Auto focus

Gearing up for the driverless car era

| Updated on: Aug 20, 2015
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Digital India drive will help the cause

The autonomous car market is estimated at $42 billion by 2025, according to the Boston Consulting Group’s report titled ‘Revolution in the Driver’s Seat’.

With nine billion people projected to live in urban areas over the next 25 years, automakers are under pressure to create technologies that will ease gridlocks and give motorists stuck in traffic the ability to multitask safely.

In this backdrop, Prime Minister Narendra Modi’s Digital India Campaign is welcome news for the driverless car ecosystem of the future. With plans to roll out free Wi-Fi connections in 2,500 cities and towns, it will help driverless cars operate safely and take precise decisions. They need to have vast amounts of data stored which can pass back and forth with efficient connected car management. Such autonomous capabilities need networks that can transmit data seamlessly/securely in real time.

Game changer

Auto insurance global revenues increased by a whopping $33 billion in 2013, states a McKinsey report of 2014 styled ‘Global Insurance Industry Insights’. However, all this may change with driverless cars of the type that do not actually require drivers. As a result, the car-related insurance business may be at risk. In a driverless car, accidents are less likely since human error is taken out of the equation. With fewer accidents, car-insurance payments will also fall.

Uber recently announced a partnership with Carnegie Mellon University to create Uber Advanced Technologies. The focus will be on R&D, primarily in the areas of mapping vehicle safety and autonomous technology. The company believes that when there are no drivers in the car, opting for an Uber is cheaper as against owning a vehicle.

Self-drive service providers in India need the user to pick up and drop a car at a designated location. With driverless cars, a customer can use his smartphone app to summon a vehicle. It arrives at his doorstep, takes him to the destination after which it picks up another customer or parks somewhere till the next booking comes in.

Realising the potential of autonomous vehicles in revolutionising road transport, Singapore has set up a committee on autonomous road transport which will support research and implementation of self-driving cars. Besides government officials, the board includes representatives from the Massachusetts Institute of Technology, Nissan, Toyota and Continental.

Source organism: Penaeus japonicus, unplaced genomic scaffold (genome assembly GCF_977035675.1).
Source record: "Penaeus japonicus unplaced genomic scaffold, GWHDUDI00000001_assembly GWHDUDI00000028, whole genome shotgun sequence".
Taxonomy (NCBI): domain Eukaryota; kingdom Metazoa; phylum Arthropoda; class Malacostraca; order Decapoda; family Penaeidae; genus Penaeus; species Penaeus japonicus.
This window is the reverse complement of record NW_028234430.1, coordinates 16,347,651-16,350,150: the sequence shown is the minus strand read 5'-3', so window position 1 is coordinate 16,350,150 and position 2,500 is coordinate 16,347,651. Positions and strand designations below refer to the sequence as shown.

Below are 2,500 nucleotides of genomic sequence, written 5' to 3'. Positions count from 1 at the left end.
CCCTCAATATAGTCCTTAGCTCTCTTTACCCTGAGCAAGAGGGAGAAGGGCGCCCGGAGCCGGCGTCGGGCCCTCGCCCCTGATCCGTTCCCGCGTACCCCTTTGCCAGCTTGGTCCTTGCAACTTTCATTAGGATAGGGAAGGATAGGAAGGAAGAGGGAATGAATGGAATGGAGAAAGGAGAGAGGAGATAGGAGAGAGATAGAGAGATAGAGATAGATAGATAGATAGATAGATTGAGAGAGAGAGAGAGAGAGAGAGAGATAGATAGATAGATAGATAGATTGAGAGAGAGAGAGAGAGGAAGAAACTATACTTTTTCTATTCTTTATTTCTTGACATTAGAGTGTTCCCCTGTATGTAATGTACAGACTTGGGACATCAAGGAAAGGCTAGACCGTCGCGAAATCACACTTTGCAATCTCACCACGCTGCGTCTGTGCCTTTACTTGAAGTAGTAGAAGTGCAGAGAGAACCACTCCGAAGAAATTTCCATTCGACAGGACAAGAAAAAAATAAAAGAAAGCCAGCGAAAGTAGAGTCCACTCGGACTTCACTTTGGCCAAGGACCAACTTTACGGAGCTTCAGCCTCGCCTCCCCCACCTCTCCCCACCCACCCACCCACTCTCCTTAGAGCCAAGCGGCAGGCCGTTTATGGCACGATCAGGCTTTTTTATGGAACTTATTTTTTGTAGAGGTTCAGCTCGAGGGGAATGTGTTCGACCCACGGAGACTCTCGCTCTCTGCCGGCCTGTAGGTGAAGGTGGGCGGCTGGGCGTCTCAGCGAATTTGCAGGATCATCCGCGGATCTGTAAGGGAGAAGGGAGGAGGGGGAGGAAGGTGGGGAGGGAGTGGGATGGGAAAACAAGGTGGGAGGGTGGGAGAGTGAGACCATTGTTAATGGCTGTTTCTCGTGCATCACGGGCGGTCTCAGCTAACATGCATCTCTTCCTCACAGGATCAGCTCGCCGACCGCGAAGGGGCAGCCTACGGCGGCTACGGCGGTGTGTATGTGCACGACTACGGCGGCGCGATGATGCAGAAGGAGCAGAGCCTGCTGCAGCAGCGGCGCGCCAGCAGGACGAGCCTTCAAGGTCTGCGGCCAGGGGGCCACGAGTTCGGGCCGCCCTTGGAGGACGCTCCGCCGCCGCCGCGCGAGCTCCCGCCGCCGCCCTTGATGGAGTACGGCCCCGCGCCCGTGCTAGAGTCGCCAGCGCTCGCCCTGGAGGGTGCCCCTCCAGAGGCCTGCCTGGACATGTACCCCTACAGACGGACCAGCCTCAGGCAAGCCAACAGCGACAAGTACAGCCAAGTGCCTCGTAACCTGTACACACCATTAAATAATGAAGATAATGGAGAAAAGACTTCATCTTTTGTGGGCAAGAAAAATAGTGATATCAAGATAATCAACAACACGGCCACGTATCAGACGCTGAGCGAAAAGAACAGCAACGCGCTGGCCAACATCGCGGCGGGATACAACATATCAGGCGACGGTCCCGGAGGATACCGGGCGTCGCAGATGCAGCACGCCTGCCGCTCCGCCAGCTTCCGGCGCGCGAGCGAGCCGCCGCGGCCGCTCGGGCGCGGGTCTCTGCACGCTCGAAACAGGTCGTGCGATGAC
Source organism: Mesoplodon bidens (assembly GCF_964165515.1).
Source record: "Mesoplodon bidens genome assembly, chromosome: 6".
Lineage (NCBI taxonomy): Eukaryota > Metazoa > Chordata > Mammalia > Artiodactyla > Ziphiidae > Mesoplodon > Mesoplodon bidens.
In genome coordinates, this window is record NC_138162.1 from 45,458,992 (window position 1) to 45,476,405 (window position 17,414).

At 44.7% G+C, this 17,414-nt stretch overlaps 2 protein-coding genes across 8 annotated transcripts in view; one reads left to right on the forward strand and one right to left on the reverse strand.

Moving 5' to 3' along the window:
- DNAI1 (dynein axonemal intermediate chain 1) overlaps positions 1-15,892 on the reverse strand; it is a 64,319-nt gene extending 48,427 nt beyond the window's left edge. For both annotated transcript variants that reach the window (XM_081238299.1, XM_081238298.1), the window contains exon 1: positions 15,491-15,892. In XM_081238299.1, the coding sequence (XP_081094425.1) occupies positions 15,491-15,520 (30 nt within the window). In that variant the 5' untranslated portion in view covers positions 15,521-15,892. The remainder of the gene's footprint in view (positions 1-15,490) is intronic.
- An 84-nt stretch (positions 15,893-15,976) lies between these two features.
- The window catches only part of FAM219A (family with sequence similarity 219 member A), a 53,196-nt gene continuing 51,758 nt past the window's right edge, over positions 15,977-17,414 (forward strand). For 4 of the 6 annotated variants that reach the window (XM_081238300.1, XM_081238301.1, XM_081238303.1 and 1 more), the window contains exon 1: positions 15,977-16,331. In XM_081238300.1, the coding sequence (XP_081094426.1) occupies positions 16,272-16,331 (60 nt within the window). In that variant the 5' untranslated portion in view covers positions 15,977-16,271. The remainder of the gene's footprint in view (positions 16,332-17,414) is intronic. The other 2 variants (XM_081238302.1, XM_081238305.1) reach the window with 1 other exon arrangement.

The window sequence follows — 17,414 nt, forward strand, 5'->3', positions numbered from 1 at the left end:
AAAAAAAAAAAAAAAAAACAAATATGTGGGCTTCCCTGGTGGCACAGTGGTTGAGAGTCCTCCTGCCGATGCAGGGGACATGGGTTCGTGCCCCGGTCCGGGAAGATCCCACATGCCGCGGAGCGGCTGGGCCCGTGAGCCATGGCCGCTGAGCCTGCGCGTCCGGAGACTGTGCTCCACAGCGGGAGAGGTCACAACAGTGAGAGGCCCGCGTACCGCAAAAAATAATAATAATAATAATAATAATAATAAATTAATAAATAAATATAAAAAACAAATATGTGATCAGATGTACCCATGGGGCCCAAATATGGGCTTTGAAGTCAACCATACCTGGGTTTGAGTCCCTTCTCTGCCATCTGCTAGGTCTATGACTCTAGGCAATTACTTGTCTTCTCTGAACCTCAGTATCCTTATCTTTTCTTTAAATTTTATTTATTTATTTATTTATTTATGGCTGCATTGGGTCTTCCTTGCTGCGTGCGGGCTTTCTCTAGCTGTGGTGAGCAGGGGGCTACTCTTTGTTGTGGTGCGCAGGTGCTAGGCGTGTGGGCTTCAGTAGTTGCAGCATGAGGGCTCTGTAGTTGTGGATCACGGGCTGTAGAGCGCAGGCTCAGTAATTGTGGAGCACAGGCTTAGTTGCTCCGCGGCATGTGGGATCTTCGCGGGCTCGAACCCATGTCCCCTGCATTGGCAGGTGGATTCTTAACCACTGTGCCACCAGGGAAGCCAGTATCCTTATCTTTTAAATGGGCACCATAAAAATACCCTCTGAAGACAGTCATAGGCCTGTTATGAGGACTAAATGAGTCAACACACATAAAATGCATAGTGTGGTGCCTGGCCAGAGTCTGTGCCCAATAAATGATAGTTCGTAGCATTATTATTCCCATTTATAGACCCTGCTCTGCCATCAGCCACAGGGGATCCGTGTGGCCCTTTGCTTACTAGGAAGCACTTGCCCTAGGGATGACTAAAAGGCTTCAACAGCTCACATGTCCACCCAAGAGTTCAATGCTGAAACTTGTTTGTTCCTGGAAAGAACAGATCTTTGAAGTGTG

A global need

A recent study by MIT's Aeronautics and Astronautics department, led by Professor Emilio Frazzoli, has estimated that a fleet of 300,000 autonomous shared vehicles can serve the entire population of Singapore. This translates into nearly six million people with a maximum waiting time of 15 minutes at peak hours.

Chinese web services company, Baidu, is working on a self-driving car in partnership with BMW and this could be a clear signal that the Chinese government has enough power and flexibility to allow production of driverless cars.

The government of UK also wants to become a world leader in driverless technology. It has launched a £10 million fund for driverless car researchers funded by the Department for Business, Innovation and Skills and the Department for Transport.

In addition, the Department for Transport has announced $29 million in funding for three driverless car trials: a shuttle in Greenwich, a “pod” in Milton Keynes and Coventry, and a Wildcat developed by BAE Systems in Bristol. Germany is not too far behind either with its government laying down guidelines for driverless cars.

Japanese automakers, similarly, are teaming up to develop parts, technologies and infrastructure for self-driving cars. The project will bring the country’s transport officials together with Toyota, Honda and Nissan, as well as Denso, Panasonic and Hitachi. Added help will come from the University of Tokyo and Nagoya University in establishing smart road infrastructure standards

VV Ravi Kumar is Associate Professor in Marketing and Parth M Doshi an MBA (Innovation) student at SIBM, Pune

Published on January 23, 2018

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